Google wants to take on TikTok.
At least, according to a new report from the Wall Street Journal. People familiar with the matter told the outlet that Google is looking at acquiring Firework, a free smartphone app that functions similarly to TikTok, but limits videos to 30 seconds (TikTok has a 15-second limit per clip, but lets users string multiple clips together to create a video of up to one minute) and is aiming to capture an older audience.
Per WSJ, Google and Firework haven’t yet discussed a price, that the discussions are preliminary and may not result in an acquisition, and that if they don’t end in an acquisition, the two may still partner up in other ways.
TikTok, launched in 2017 by Chinese tech company Bytedance, has seen a rapid ascendance around the world, but particularly in China, Japan, and (over the past year or so) the U.S. The app was originally intended to be centered around music, with videos all containing some kind of background music, and the majority of videos featuring their makers lip-syncing along to songs. But as TikTok has gotten more popular in the States, many creators are using it as a sort of Vine revival, making funny, slickly edited short videos and populating the free-to-use service with memes.
TikTok has been downloaded more than one billion times, and has hundreds of millions of monthly active users. It recently sealed a multiyear content deal with the NFL, and has gotten mainstream enough to lure celebrities who were among the first Hollywood luminaries to explore digital video — namely Will Smith and Reese Witherspoon.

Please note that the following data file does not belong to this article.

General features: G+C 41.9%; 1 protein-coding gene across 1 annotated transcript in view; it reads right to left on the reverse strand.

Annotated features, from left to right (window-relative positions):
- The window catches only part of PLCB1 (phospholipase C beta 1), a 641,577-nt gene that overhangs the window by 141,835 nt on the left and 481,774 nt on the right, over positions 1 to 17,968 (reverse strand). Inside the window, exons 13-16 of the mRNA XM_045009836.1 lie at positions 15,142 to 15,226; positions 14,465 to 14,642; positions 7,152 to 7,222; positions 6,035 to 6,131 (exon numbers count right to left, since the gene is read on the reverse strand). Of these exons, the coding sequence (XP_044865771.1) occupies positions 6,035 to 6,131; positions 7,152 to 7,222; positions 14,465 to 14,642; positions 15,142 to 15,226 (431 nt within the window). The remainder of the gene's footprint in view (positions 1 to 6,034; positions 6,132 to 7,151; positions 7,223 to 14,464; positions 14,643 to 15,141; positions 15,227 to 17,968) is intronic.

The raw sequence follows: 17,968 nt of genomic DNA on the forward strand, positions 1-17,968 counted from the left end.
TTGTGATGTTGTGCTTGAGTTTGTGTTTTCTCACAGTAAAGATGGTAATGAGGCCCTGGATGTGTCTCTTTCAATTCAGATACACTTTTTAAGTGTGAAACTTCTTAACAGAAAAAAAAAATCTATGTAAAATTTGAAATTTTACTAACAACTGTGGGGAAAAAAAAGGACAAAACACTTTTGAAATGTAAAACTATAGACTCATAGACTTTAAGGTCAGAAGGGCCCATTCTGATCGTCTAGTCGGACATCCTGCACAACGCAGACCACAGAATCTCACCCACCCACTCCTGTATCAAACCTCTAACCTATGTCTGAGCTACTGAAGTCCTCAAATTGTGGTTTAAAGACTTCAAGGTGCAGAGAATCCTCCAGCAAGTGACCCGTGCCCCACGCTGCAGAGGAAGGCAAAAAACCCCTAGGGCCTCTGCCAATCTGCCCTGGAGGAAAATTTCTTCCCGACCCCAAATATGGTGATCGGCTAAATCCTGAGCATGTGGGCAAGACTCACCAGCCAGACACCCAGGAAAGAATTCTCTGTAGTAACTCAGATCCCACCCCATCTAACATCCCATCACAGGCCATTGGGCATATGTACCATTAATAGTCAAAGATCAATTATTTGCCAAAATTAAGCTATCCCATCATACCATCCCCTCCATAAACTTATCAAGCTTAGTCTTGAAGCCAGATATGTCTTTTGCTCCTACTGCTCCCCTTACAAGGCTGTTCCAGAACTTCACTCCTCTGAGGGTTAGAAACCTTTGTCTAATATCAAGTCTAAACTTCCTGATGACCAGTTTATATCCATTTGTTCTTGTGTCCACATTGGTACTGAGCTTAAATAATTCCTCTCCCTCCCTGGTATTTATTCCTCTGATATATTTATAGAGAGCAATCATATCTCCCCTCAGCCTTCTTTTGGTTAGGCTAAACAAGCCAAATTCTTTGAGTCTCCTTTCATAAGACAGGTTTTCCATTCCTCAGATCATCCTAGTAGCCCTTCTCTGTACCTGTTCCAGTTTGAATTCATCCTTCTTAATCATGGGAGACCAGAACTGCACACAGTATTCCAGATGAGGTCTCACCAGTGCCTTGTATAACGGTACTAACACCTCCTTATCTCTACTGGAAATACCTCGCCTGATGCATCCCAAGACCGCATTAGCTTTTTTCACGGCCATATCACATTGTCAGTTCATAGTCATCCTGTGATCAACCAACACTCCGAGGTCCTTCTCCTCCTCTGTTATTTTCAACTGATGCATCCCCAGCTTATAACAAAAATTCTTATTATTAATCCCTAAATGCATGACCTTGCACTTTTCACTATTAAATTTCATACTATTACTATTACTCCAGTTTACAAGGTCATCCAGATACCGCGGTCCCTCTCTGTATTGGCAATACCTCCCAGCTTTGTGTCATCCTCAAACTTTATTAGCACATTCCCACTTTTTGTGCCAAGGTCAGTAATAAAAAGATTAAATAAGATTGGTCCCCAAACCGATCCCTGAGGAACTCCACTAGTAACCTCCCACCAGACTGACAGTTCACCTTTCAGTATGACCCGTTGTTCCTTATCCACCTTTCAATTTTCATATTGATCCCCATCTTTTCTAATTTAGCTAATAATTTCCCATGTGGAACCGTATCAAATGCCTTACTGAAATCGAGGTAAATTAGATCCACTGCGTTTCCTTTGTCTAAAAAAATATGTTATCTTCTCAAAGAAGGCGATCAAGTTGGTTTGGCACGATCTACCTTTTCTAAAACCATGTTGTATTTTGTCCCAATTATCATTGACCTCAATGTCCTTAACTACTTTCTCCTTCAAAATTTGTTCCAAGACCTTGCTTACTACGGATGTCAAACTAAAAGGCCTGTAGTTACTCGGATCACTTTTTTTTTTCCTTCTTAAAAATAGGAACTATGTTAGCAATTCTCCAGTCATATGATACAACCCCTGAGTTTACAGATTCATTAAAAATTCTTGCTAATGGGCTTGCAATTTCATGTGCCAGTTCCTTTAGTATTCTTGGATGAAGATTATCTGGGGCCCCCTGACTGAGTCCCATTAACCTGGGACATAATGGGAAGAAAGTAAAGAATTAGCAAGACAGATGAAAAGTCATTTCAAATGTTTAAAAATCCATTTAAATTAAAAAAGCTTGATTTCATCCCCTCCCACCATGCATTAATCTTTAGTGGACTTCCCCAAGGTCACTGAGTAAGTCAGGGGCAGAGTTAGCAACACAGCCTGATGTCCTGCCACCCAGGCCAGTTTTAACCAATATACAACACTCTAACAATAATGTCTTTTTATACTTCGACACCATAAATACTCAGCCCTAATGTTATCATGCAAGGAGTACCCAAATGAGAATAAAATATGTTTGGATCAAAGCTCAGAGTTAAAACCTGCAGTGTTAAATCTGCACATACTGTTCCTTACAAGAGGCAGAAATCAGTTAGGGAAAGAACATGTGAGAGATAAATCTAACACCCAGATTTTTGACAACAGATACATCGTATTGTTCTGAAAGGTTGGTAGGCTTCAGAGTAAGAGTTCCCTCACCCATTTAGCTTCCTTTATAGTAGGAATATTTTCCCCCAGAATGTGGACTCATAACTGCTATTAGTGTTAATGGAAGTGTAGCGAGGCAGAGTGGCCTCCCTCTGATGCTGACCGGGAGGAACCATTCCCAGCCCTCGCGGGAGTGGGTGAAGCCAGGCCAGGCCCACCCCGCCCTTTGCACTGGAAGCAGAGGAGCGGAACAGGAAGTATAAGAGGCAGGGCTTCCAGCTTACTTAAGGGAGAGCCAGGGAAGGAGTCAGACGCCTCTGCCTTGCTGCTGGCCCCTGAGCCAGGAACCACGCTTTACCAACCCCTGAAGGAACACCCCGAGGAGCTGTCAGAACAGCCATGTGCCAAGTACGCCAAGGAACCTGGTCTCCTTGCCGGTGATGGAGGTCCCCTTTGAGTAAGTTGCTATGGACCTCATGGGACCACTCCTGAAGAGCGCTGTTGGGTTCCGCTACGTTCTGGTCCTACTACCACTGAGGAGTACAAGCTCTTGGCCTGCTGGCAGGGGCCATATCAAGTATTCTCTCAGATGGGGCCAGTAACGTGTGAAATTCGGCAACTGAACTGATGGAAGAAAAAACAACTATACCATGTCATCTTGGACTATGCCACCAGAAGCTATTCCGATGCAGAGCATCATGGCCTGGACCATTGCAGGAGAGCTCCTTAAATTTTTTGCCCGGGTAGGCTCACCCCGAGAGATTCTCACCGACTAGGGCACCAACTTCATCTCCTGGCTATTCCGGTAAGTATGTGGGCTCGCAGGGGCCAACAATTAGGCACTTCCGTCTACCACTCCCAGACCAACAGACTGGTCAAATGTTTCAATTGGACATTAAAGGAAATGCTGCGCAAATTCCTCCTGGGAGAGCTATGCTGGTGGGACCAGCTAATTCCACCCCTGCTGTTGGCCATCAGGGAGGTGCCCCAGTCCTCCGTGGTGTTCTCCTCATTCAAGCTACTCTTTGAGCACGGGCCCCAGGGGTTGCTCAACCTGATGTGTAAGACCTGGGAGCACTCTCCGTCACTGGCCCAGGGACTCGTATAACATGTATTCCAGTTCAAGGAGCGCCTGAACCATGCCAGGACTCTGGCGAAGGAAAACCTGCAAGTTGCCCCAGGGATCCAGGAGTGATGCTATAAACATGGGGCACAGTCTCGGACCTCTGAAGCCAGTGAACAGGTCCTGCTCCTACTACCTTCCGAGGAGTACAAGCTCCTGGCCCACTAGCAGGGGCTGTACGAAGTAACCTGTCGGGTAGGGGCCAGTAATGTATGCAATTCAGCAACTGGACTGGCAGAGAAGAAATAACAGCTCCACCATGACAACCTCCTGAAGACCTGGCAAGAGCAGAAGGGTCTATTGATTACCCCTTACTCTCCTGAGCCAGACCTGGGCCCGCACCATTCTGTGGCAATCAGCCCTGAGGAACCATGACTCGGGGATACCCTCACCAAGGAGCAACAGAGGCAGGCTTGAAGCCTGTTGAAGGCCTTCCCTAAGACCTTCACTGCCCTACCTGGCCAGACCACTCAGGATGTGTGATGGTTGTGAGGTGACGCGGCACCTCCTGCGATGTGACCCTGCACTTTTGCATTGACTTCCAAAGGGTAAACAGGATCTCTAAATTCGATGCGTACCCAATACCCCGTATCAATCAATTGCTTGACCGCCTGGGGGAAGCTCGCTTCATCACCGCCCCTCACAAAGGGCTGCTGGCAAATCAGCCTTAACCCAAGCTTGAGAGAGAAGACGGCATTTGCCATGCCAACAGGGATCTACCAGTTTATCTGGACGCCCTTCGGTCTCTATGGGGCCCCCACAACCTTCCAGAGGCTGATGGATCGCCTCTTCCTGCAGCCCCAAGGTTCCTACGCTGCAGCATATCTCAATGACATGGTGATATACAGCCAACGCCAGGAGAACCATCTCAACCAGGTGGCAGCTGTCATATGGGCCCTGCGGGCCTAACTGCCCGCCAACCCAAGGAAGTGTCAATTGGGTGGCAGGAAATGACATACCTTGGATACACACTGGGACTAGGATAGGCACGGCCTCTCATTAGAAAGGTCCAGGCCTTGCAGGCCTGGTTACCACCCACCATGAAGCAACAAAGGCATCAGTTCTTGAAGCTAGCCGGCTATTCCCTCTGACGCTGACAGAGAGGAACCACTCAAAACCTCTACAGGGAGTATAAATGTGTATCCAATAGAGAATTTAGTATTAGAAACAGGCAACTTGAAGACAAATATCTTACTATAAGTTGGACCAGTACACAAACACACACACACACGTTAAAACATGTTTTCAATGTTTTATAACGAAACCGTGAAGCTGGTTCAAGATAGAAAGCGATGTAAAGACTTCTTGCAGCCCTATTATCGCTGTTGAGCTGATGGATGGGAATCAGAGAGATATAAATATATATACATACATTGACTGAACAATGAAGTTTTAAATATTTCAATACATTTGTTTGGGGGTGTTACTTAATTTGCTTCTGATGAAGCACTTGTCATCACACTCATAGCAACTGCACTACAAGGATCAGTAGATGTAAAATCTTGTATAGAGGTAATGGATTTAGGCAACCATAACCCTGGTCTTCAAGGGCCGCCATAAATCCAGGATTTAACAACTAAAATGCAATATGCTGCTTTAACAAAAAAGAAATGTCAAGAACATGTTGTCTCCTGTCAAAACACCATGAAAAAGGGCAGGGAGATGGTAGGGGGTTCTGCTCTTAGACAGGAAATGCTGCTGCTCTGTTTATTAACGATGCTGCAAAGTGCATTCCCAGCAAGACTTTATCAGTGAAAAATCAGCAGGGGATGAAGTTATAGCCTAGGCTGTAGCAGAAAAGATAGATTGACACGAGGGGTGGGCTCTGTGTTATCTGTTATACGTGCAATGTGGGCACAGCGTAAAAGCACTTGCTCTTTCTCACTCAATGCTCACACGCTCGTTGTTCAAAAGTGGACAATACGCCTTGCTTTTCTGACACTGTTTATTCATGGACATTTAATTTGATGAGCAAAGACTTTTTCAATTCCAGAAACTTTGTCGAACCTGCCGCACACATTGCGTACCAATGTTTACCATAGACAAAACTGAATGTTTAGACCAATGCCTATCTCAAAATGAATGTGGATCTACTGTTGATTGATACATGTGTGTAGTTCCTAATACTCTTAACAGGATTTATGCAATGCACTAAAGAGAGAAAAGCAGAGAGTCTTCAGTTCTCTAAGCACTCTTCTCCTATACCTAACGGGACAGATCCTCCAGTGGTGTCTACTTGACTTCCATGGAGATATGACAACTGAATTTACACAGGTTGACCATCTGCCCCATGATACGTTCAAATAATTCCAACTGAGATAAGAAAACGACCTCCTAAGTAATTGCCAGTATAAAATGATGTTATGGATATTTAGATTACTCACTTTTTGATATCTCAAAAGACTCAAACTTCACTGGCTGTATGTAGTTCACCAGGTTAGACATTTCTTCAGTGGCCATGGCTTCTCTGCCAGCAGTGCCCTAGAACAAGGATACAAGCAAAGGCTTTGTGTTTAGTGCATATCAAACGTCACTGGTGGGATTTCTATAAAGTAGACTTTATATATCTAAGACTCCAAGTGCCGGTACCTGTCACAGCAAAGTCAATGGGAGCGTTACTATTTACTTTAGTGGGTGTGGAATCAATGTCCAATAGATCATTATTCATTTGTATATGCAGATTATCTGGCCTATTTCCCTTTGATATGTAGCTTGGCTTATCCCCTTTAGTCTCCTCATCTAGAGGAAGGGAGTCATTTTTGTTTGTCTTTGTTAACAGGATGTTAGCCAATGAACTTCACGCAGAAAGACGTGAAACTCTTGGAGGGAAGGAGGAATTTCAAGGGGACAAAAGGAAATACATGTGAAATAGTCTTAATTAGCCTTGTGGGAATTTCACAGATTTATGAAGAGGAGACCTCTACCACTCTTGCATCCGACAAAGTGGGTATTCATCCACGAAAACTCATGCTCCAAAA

So, with all that in mind, it’s no wonder Google is now apparently considering TikTok a real competitor. Its potential answer to TikTok, Firework, was launched last year by former executives from Snap, LinkedIn, and JPMorgan Chase & Co. It’s valued at around $100 million, and raised $30 million earlier this year from venture-capital firms like Lightspeed Venture Partners China and IDG Capital. (Bytedance as a whole is privately valued at a whopping $75 billion as of October 2018.)
The app, aside from video limits and calling out to an older user base, also differentiates itself by sticking close by phone manufacturers and making features for their newest hardware. For example, Firework lets users employ the brand-new iPhone 11’s ability to simultaneously film from the front-facing and rear-facing cameras.
On the whole, Firework bills itself as “an unexpected journey through short-form video” and “the future of social mobile TV.” It’s also called itself a “storytelling” app, which hits on YouTube’s “storytime” trend, where creators gather their virtual audience around to regale them with tales from their lives.
YouTube execs are part of the potential acquisition discussions, WSJ reports. Google is apparently also considering other acquisitions in the social video space.